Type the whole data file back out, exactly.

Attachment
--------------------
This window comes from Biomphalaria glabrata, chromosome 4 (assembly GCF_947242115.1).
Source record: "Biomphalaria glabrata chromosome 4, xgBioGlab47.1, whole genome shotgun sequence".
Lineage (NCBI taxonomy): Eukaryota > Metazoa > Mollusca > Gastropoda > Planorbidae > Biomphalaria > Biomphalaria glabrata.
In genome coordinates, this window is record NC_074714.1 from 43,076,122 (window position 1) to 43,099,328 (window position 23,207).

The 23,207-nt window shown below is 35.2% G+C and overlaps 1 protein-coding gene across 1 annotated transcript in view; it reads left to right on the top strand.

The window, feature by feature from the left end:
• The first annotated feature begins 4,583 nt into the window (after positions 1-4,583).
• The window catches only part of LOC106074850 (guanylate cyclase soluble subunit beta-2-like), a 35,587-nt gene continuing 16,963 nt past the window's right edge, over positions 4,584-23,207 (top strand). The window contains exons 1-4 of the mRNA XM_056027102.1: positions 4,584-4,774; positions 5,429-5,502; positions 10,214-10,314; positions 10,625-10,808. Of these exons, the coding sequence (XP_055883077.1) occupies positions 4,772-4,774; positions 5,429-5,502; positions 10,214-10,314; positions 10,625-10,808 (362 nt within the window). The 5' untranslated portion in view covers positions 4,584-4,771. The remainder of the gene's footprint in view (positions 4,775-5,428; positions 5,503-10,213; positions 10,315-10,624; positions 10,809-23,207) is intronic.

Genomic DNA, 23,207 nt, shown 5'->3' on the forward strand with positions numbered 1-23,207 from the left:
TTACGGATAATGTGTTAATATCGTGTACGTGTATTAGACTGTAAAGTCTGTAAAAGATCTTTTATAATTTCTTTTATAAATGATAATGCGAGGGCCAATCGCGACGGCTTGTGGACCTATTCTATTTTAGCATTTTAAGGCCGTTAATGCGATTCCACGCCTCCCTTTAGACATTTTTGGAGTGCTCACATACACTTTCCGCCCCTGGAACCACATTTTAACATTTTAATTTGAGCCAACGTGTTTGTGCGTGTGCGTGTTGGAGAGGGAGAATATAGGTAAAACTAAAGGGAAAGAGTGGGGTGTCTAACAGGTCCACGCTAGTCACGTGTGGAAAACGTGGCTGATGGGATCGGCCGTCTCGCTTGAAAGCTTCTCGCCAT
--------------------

This window comes from Biomphalaria glabrata, chromosome 4 (assembly GCF_947242115.1).
Source record: "Biomphalaria glabrata chromosome 4, xgBioGlab47.1, whole genome shotgun sequence".
Lineage (NCBI taxonomy): Eukaryota > Metazoa > Mollusca > Gastropoda > Planorbidae > Biomphalaria > Biomphalaria glabrata.
In genome coordinates, this window is record NC_074714.1 from 43,076,122 (window position 1) to 43,099,328 (window position 23,207).

The 23,207-nt window shown below is 35.2% G+C and overlaps 1 protein-coding gene across 1 annotated transcript in view; it reads left to right on the top strand.

The window, feature by feature from the left end:
• The first annotated feature begins 4,583 nt into the window (after positions 1-4,583).
• The window catches only part of LOC106074850 (guanylate cyclase soluble subunit beta-2-like), a 35,587-nt gene continuing 16,963 nt past the window's right edge, over positions 4,584-23,207 (top strand). The window contains exons 1-4 of the mRNA XM_056027102.1: positions 4,584-4,774; positions 5,429-5,502; positions 10,214-10,314; positions 10,625-10,808. Of these exons, the coding sequence (XP_055883077.1) occupies positions 4,772-4,774; positions 5,429-5,502; positions 10,214-10,314; positions 10,625-10,808 (362 nt within the window). The 5' untranslated portion in view covers positions 4,584-4,771. The remainder of the gene's footprint in view (positions 4,775-5,428; positions 5,503-10,213; positions 10,315-10,624; positions 10,809-23,207) is intronic.

Genomic DNA, 23,207 nt, shown 5'->3' on the forward strand with positions numbered 1-23,207 from the left:
TTACGGATAATGTGTTAATATCGTGTACGTGTATTAGACTGTAAAGTCTGTAAAAGATCTTTTATAATTTCTTTTATAAATGATAATGCGAGGGCCAATCGCGACGGCTTGTGGACCTATTCTATTTTAGCATTTTAAGGCCGTTAATGCGATTCCACGCCTCCCTTTAGACATTTTTGGAGTGCTCACATACACTTTCCGCCCCTGGAACCACATTTTAACATTTTAATTTGAGCCAACGTGTTTGTGCGTGTGCGTGTTGGAGAGGGAGAATATAGGTAAAACTAAAGGGAAAGAGTGGGGTGTCTAACAGGTCCACGCTAGTCACGTGTGGAAAACGTGGCTGATGGGATCGGCCGTCTCGCTTGAAAGCTTCTCGCCAT